Volume 25, 2000
Objectivizing a Subjective Standpoint
“Justice as fairness” understood as a political conception of justice is, according to Rawls, objective. It is claimed to be objective by being autonomous from any of the conflicting reasonable comprehensive doctrines held by the citizens, and by, at the same time, being consistent with all such doctrines. There is the need to look for an object of such overlapping consensus because, according to Rawls, reasonable disagreement is inevitable in modern democratic society. And the permanence of reasonable disagreement itself is caused by what Rawls describes as the burdens of judgement.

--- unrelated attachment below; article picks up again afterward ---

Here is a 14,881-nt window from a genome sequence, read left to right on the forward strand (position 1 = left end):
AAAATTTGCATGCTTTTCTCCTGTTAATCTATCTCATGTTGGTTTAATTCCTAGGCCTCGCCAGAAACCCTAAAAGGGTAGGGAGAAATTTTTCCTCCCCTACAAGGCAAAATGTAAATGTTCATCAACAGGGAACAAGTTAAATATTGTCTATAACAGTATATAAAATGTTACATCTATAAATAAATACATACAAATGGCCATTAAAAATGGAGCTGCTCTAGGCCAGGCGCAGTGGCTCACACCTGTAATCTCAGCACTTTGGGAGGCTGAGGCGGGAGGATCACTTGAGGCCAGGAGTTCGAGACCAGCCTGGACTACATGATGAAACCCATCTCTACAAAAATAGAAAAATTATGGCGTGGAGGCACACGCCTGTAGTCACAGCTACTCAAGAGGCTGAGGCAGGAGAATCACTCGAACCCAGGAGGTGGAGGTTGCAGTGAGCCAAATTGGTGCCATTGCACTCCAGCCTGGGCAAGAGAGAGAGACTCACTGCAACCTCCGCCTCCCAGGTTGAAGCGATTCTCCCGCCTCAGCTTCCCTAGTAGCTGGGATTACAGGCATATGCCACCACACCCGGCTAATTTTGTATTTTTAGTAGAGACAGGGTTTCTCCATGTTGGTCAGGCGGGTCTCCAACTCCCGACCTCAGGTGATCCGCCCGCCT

In this article, I demonstrate, against the background of Rawls’ burdens of judgement, how it could be argued that reasonable agreement is impossible. In this respect, I explore what I consider to be the resources available to Rawls to show how his point could be made. But I subsequently argue that his position in this respect can be coherent only against a background of an epistemic conception which is defective, and which goes beyond the political idea of freedom and equality which Rawls claims to be the basis of Justice as fairness. It is my contention that Rawls’ suggestion of how to handle so-called reasonable disagreement is itself no more than a contentious viewpoint which silences other contending reasonable views.